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Buck Showalter leaked as candidate for not actually open Phillies managerial job

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The quantum physicist Erwin Schrödinger famously wrote that if you placed a cat and some automatically-released — or maybe not released! — poison in a box and sealed it, you would not know if the cat was dead or alive until you opened the box. As such, until you actually opened the box the cat was, in a theoretical sense, simultaneously dead and alive.

Which brings us to Philadelphia Phillies manager Gabe Kapler.

Kapler is currently the manager of the Philadelphia Phillies. He is under contract for 2020 and has not been fired. Like that cat, he’s in that box, totally alive. Yet we read from Matt Gelb in The Athletic this morning that the Phillies and Buck Showalter “have mutual interest” in Showalter taking over the Phillies manager job. The job that is not, actually, vacant.

Which is to say: Gabe Kapler is, in a sense, both fired and not fired.

Now that I think about it, I actually think Schrödinger’s point with his little thought experiment was that the whole idea of quantum superposition — the idea that something can be in two states at once — was ridiculous as applied to anything larger than subatomic particles. He used the cat example to illustrate how silly it is when applied to something bigger because a cat, obviously, cannot be both alive and dead at the same time. It’s one or the other.

Since Kapler is bigger than a cat it means that, according to quantum theory, he’s either a goner as the Phillies manager or not and cannot be both fired and not fired. Hmmm. Is there any way we can determine which of those things he is? Maybe Gelb’s article can help us:

The Gabe Kapler decision is [Phillies owner John] Middleton’s decision and most inside the organization have attempted to broadcast that when possible . . . It’s not a matter of internal debate nor a power struggle.

Know what? Buck Showalter is a guy an owner calls directly. He’s not the guy a modern front office — the sort of which identified Gabe Kapler as their top candidate the last time around — goes for, I don’t think. He’s always had a great deal of power in any manager job he’s held and, I suspect, anything less than totally confident and seasoned GM would be a bit wary of bringing on a guy like Showalter if he could help it. As such, if there’s “mutual interest” between Showalter and the Phillies, I’m gonna bet the engagement is at Middleton’s level and that it’s been sought out because Middleton wants to kick Kapler to the curb, at least as long as he can get the guy he likes.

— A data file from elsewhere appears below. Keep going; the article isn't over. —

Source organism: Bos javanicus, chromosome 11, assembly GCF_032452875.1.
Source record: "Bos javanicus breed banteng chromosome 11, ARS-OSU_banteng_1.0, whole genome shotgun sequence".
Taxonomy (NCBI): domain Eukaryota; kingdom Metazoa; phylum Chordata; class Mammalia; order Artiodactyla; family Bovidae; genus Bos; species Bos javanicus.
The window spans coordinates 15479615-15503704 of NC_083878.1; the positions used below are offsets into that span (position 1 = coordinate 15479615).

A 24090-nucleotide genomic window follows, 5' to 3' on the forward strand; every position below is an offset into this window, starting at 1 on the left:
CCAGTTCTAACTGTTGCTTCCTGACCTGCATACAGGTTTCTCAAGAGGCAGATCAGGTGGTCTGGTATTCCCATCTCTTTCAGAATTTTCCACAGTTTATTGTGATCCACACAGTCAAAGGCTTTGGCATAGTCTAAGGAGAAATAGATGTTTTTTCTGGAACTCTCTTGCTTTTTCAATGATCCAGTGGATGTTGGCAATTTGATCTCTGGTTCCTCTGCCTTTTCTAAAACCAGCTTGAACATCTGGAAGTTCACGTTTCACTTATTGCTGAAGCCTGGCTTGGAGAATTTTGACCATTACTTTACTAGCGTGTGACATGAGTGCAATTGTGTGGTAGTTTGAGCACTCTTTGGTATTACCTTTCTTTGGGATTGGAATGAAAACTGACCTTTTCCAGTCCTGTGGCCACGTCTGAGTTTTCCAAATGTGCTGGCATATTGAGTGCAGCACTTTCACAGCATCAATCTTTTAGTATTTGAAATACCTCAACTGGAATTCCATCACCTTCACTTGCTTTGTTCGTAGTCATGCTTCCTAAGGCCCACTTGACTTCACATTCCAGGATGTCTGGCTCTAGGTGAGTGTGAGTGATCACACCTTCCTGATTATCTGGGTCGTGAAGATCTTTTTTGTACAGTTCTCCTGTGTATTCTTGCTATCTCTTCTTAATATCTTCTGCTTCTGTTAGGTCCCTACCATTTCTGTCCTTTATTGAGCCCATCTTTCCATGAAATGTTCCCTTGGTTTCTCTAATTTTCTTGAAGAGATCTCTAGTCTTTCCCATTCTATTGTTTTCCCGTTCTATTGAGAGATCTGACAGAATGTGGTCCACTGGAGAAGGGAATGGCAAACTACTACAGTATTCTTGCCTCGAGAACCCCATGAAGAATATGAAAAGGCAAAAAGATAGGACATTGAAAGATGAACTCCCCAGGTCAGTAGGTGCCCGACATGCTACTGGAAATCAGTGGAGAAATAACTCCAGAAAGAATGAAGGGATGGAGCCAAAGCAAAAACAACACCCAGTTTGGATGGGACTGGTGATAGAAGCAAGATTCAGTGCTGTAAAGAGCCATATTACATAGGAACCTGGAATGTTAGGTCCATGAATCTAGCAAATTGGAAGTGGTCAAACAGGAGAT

Which is to say, if I were a betting man, I’d say that Kapler is one dead cat.

Report: MLB owners want a 48-game season

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We’ve heard the back and forth between players and owners on money, on safety, on the size and the shape of the season. But not until now have we heard just how little baseball Major League Baseball and its owners actually want: 48 games.

That’s all they want, at least if they have to, as agreed, pay players their prorated salaries on a per-game basis. That’s the report from ESPN’s Jeff Passan, who writes this morning on the state of the current negotiations.

Passan’s article has a lot more than that. It contains a number of financial calculations about how much teams say they stand to lose per game played under any given scenario. That said, given the near total opacity when it comes to owner finances, we have no real way to evaluate the claims. The players have a bit more access to league financials, but even they are reported to be unsatisfied with what the owners have shared in that regard. So, while interesting, nothing Passan presents there is really convincing. It stakes out the positions of the parties but doesn’t really tell us much about the merits.

Which is to say that a 48-game schedule sounds like either (a) a bluff aimed at getting the players to offer financial concessions; or (b) a declaration from the owners that they’d prefer almost no baseball if it means that they have to lose any money. The whole “we’ll happily take the benefits of a good market but won’t bother if there’s a chance we might lose money” approach I’ve lambasted in this space before.

We’ll see soon which it is.